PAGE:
Private and public colleges, as well as the federal government, have offered their various views and opinions on how sexual assault cases on college campuses should be handled. Title IX is the federal law that dictates how such cases must be handled procedurally by colleges who receive federal funding. Almost all colleges – if not all – also have their own investigative and due process procedures regarding sexual assault cases. Making an already emotionally difficult matter more complex, the way colleges define sexual assault can be vastly different from how students define it. Further, among students, female students often view sexual assault differently than male students.
The common denominator in most of these cases is often the definition of “consent.” Though this is certainly not always the case, it is common for an accused student to truly believe the sexual acts were consensual, and the accusing student to truly believe they were not; even when they agree how the sexual acts occurred. This poses a unique problem for lawyers advocating for either student. When there is no real question of fact, we are left with deciphering, interpreting, and applying the law. The “law” in these cases is almost always the language contained in the student handbook – often a dense treatise written by lawyers, and probably rarely read by students in detail before they start school. It is often only after a complaint is made that the involved students read the words in the student handbook pertaining to their particular situation; and what they find is not always clear.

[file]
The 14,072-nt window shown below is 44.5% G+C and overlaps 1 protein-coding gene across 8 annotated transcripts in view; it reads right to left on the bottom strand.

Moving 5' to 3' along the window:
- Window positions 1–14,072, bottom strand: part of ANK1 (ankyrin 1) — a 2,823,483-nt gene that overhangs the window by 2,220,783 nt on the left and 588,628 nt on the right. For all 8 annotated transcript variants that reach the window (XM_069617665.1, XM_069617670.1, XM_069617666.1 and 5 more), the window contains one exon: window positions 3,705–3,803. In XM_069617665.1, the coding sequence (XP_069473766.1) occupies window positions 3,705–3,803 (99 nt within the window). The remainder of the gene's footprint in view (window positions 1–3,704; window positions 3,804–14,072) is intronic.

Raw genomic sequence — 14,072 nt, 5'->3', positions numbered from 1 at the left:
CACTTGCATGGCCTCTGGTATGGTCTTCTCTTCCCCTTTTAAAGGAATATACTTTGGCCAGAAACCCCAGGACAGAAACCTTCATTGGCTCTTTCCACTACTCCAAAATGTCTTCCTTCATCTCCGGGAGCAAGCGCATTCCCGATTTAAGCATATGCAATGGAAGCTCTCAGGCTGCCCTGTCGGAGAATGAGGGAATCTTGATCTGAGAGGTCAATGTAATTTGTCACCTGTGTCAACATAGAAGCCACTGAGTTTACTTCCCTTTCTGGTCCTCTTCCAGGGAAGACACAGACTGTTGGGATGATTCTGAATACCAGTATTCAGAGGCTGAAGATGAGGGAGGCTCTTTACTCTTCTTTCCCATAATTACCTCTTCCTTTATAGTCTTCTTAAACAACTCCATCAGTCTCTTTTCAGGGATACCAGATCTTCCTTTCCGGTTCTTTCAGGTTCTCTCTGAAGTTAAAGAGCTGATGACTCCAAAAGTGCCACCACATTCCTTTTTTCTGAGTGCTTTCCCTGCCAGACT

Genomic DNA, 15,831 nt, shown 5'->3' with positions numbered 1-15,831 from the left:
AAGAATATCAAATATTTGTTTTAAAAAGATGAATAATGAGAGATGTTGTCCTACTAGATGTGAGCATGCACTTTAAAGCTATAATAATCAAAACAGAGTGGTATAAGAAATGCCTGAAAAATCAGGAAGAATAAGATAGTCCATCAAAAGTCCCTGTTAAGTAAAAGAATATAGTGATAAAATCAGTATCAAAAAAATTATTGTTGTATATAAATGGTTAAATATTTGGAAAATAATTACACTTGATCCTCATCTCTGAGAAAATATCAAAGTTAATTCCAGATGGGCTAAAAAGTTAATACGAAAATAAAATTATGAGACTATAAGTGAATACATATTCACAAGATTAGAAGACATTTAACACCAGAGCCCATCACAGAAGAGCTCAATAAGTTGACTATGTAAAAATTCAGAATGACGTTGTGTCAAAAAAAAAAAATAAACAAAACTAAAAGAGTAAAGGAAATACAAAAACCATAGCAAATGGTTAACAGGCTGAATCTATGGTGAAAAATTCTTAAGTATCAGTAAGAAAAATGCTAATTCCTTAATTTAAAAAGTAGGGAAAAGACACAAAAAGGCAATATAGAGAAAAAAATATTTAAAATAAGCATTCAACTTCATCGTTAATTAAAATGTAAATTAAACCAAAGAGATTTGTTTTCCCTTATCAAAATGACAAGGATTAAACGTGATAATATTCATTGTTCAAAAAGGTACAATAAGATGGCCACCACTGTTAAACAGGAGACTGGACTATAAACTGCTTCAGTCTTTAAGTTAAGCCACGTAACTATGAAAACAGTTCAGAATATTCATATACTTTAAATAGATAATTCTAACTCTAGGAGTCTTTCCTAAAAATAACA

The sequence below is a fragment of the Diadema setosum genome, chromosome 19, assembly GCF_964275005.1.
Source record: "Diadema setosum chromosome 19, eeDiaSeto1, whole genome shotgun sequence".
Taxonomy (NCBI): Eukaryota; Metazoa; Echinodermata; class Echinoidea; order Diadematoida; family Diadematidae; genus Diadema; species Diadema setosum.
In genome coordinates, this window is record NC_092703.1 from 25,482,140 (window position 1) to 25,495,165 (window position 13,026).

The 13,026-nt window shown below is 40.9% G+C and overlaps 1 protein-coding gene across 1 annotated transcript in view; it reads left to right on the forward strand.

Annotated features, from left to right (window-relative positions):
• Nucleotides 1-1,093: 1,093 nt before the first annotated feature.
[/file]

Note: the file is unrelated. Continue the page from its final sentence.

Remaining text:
There is no common definition of “consent,” as many colleges define it differently – thereby adding to the confusion. It used to be thought that silence (ie; not saying no) could be taken as consent. That no longer seems to be the case; with many schools adopting a “yes means yes” policy – that a student has to affirmatively agree to the sexual activity; that silence does not necessarily mean consent. However, students are sometimes not aware of this distinction before engaging in a sexual act with someone; often assuming that silence does mean consent. Moreover, many student handbooks take into consideration the subjective feeling of the complainant; not just an objective analysis of the actions and words of the students involved. These questions leave the door wide open for interpretation on both ends, making it very difficult for a student to navigate a formal complaint without legal assistance.
We represent students who have been accused of sexual assault, as well as those who have been victims of it. If a sexual assault complaint has been made against you by a fellow student, or if you have made such a complaint yourself, we at Kerstein, Coren & Lichtenstein can assist you with the process, which often involves a written response, as well as a hearing.